Crossroads of Power
CROSSROADS OF POWER, by Sir Lewis Namier. New York, Macmillan. 234 pages. $5.
In the England of Crossroads of Power--the England of Burke, Pitt, and George III--"there were no party organizations ... and there was no proper discipline." The alignment of votes shifted with each new issue; "followers of the government, and even members of it, would on particular occasions speak and vote against it, and a government which normally could count on a very considerable majority would at times find itself in danger of defeat." Among those who have attempted to unravel the political tangles of the period, none matches the stature of Sir Lewis Namier. Crossroads of Power, the second volume of his miscellaneous essays on eighteenth century England, demonstrates both the labyrinthine nature of the age, and Namier's ability to cope with it.
In this book he frequently employs a rather unusual approach--that of using the correspondence of a comparatively obscure parliamentarian to illuminate the characteristic political maneuverings of his period. One of these nonentities was Daniel Pulteney, who joined parliament, Namier tells us, primarily to avoid his debts. Except for achieving this aim, Pulteney seems to have accomplished nothing. However, during the 1780's when Pulteney held office, the relation of the ministry to the House was undergoing a notable evolution. As Namier brings out, Pulteney, "though a parasite throughout, sensed and recorded during his short parliamentary career the change that was coming over British politics."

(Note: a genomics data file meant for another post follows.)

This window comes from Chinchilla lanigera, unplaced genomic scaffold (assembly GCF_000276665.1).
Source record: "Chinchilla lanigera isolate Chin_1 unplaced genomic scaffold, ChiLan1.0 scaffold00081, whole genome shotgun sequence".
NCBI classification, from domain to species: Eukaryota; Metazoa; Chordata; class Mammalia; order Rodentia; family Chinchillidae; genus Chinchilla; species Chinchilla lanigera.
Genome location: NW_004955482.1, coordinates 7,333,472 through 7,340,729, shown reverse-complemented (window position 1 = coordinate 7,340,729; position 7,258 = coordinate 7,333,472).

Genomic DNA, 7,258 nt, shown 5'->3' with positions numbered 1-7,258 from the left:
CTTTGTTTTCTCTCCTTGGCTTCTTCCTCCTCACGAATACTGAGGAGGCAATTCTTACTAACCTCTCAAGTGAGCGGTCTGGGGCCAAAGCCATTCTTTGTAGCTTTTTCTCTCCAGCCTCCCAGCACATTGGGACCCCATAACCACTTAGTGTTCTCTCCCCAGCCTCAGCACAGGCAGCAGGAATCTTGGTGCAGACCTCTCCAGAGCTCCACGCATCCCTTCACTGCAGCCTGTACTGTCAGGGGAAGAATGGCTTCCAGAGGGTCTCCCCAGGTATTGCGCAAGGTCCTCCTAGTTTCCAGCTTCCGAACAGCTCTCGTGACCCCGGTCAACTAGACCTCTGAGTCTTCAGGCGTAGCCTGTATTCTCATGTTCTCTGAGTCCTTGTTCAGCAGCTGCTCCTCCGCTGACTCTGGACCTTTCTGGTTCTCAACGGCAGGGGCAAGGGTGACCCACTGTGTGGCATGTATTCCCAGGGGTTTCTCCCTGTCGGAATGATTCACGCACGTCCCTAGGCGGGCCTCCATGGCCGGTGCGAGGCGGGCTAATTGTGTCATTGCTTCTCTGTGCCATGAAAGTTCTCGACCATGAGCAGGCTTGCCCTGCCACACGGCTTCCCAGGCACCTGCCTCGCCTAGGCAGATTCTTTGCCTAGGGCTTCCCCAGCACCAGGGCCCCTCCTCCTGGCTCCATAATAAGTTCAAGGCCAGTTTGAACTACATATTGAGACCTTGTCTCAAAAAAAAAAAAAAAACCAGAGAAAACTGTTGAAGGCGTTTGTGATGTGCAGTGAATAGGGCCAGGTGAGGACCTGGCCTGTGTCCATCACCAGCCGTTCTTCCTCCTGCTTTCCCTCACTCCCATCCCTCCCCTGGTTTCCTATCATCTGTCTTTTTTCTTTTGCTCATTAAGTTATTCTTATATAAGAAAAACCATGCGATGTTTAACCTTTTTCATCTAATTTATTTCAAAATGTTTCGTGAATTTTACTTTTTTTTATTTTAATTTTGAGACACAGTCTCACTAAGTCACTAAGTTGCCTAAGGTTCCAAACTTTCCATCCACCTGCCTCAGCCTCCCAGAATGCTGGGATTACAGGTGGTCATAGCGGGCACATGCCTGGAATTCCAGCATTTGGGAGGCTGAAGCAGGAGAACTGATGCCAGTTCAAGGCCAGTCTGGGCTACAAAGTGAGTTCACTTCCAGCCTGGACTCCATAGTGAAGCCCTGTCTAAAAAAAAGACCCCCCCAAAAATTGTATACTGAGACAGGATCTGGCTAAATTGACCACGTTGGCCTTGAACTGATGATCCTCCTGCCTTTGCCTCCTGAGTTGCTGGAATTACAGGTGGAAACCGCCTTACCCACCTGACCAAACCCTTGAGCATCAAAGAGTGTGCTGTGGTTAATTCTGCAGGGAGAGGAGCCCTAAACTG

Whether dealing with men like Pulteney, or discussing such better known figures as Charles Townsend or George III, Namier builds his historical writing on a welter of details and quotations. Yet Namier's prose does more than merely link together the treasures unearthed by his scholarship. It often takes on a sparkle completely its own--"Still George III clung... like a molusc (a molusc who never found his rock)." But Namier is an historical technician as well as a prose artist. The special merit of Namier's work is that the reader is placed as close to the evidence as is the historian.